Ways To Pay Yourself

As a business owner, you have two options: Either pay yourself a salary or take distributions from your small business. Here are the pros and cons of an owner’s draw vs. a salary. 

Paying Yourself a Regular Salary

To pay yourself a regular wage, just like you would an employee, you’ll need to set up payroll for your business and withhold taxes from your paycheck. One advantage of this method is that it can help you separate your personal and business expenses and make it easier to track your business expenses come tax time.

The downside of drawing a salary is that it’s subject to payroll taxes, which can eat into your earnings. Additionally, if you have a slow month or two, you may find yourself struggling to cover your personal expenses if you’re relying solely on your business income.

An Owner’s Draw

If you are self-employed and paying yourself a salary, an owner’s draw is another method you can use. This method is often used by small business owners with irregular or variable income. With an owner’s draw, you simply draw money out of your business bank account as needed to cover your personal expenses.

One advantage of this method is that you don’t have to worry about payroll taxes. Additionally, it can give you more flexibility regarding how much money you take out of your business each month. However, one downside is that it can be challenging to track your small business expenses come tax time.

So, which method is right for you? How to pay yourself as a sole proprietor? Ultimately, it depends on your circumstances and the needs of your business. If you have a stable and predictable income, having a regular salary may be the best option. However, if your income is variable or unpredictable, an owner’s draw may be a better option.

Final Thoughts

Paying yourself as a business owner can be a tricky task. And there’s no universal rule on how much business owners should pay themselves. However, by following some simple guidelines, you can ensure that you are fairly compensated for your work without putting your business finances at risk. 

What’s most important is to find a method that works for you and your business. And, of course, to avoid any common pitfalls.

FAQ
What expenses can you write off as a sole proprietor?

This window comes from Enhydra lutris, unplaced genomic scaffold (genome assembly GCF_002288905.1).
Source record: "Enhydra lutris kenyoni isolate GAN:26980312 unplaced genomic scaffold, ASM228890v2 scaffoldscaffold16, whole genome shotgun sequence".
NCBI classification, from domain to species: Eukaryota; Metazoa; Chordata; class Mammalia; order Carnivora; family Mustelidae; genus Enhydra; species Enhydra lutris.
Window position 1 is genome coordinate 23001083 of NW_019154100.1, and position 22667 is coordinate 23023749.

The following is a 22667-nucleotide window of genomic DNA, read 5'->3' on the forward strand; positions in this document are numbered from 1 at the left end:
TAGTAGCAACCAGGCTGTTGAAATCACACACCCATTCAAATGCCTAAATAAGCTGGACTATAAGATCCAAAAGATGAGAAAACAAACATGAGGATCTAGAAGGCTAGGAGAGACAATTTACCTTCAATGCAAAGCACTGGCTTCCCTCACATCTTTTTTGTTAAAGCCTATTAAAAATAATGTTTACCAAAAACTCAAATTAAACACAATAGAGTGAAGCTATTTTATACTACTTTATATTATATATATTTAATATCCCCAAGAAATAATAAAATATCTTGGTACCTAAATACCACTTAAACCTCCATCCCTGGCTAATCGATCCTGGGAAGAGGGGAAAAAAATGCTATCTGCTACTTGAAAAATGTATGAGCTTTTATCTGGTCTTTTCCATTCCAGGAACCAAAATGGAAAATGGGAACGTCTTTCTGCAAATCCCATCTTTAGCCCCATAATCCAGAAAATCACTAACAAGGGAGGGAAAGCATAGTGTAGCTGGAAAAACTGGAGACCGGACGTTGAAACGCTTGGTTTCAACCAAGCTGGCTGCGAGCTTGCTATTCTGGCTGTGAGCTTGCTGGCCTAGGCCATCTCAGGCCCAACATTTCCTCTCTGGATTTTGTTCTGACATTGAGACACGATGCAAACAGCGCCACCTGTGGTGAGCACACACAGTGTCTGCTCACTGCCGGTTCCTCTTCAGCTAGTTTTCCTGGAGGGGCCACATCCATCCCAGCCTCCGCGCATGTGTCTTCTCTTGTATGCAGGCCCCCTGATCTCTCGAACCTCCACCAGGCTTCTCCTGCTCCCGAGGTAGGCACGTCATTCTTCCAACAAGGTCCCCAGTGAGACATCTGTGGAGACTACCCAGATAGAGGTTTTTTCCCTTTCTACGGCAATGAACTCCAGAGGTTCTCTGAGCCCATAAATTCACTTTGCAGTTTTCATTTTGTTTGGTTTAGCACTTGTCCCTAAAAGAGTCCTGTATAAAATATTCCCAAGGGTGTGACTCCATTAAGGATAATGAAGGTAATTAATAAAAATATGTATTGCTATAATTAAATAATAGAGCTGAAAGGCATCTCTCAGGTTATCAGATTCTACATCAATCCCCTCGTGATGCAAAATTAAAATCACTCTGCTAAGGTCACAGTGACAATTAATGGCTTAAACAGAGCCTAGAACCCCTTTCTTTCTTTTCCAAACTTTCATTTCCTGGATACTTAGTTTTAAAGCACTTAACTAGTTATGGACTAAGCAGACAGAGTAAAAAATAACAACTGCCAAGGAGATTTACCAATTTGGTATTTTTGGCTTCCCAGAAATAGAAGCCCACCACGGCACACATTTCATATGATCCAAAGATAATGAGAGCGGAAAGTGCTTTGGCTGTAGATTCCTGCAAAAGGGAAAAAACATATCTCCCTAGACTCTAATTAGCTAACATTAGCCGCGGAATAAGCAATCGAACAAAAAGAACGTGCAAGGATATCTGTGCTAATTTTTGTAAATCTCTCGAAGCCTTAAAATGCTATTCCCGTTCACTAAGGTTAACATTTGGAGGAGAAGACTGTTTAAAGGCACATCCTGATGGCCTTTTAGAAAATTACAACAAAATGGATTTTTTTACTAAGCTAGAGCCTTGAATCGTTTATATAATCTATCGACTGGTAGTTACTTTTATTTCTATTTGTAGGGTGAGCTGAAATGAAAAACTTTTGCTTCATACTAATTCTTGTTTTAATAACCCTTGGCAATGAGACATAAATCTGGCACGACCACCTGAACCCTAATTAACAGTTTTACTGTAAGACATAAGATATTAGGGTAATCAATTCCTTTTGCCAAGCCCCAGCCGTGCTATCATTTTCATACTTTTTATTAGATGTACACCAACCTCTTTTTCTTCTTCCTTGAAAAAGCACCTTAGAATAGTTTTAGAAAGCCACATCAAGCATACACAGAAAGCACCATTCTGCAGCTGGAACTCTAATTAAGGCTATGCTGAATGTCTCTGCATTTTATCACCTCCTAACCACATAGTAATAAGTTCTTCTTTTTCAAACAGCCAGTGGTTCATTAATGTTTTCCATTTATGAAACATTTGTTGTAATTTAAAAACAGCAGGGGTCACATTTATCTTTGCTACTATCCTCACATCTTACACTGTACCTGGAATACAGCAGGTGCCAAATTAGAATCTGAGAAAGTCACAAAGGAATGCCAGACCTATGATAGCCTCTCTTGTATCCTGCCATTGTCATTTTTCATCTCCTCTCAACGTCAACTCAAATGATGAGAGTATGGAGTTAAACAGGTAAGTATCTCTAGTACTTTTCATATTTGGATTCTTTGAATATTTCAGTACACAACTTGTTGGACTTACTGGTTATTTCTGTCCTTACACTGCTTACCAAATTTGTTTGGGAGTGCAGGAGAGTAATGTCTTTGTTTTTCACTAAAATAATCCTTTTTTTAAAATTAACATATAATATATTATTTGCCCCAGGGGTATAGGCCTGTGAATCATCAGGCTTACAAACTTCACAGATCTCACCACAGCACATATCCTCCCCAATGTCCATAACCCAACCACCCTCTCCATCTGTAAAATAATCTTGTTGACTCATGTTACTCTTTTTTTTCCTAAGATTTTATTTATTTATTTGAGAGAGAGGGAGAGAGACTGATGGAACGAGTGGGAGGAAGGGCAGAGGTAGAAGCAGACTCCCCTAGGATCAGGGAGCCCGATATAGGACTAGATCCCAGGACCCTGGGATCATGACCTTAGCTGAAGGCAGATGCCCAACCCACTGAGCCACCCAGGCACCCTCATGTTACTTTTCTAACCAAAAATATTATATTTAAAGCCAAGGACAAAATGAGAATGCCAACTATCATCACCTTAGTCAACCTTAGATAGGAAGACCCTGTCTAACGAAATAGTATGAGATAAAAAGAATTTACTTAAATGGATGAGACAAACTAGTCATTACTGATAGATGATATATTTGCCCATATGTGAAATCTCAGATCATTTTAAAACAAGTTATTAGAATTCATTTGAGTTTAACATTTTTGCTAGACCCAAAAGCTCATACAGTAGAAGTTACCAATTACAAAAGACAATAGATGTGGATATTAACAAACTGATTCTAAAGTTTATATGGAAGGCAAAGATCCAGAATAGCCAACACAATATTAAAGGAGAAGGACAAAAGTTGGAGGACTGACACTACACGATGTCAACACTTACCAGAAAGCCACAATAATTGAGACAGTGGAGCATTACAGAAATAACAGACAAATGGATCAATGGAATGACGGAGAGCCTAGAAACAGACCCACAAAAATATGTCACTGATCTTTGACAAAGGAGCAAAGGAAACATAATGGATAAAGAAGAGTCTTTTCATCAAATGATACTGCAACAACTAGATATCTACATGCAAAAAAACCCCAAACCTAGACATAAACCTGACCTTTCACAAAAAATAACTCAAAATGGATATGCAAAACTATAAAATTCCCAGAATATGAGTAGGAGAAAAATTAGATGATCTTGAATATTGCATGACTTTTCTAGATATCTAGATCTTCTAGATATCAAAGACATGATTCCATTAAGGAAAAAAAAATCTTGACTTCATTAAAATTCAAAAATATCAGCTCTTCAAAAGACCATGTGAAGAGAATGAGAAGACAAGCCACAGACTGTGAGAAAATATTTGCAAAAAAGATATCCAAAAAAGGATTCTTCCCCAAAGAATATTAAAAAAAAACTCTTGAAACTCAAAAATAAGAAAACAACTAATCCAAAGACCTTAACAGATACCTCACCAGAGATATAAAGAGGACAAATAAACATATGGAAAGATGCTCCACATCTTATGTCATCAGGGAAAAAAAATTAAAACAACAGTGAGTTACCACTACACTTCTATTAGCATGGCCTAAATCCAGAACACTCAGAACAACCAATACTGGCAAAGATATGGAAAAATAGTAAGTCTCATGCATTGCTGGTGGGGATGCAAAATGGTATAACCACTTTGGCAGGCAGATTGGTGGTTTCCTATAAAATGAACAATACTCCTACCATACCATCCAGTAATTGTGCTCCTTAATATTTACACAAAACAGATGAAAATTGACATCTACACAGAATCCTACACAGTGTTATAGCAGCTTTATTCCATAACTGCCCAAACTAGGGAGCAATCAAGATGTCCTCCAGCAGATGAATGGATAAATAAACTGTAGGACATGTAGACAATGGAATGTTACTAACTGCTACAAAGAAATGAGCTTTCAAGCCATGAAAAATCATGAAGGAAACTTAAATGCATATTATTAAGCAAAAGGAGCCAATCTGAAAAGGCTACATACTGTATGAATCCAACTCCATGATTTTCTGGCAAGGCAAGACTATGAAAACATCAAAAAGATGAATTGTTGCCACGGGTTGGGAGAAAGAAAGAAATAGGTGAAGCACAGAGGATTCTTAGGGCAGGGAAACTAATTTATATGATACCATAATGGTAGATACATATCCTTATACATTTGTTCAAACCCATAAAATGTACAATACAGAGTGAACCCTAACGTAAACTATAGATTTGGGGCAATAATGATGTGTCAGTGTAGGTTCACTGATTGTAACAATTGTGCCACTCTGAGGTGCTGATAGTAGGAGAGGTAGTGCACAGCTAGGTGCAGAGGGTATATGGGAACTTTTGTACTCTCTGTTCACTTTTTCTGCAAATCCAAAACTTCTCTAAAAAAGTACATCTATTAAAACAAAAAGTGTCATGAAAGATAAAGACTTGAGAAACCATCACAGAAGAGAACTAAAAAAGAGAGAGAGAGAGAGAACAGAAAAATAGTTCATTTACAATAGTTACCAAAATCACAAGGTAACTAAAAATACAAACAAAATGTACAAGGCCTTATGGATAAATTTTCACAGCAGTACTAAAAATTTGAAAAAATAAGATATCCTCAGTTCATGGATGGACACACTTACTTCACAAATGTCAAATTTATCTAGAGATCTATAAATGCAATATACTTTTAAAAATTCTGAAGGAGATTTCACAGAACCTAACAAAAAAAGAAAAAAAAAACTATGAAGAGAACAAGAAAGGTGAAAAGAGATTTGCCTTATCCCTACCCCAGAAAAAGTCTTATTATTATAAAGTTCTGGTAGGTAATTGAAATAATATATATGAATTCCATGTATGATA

Sole proprietorship has many advantages, including the possibility of writing off some expenses you would otherwise have to pay for. These include business-related travel expenses, office supplies, and banking and insurance fees.

As a sole proprietor, you can deduct your health insurance premiums and a portion of your self-employment taxes.

What percentage should you pay yourself from your business?

There’s no magic number when it comes to how much you should pay yourself from your business. However, you’ll want to make sure that you are fairly compensated for your work, but at the same time, you don’t want to overpay yourself and put your business at risk.

How do entrepreneurs pay themselves?

Most small business owners pay themselves a salary or wage just like any other employee. However, because they are business owners, they may also take money out of their business through dividends or distributions. This is known as an owner’s draw. 

And if you’re unsure which of these two methods is better or how much to pay yourself as a small business owner, you can always consult a tax professional or financial advisor.

Can I transfer money from my business account to my personal account?

You can transfer money from your business to your personal account. All you have to do is ensure that the amount you transfer is documented as a business expense. This can include salary, dividends, or distributions. Just keep good records of all transfers and all wages paid to avoid any mix-ups come tax time.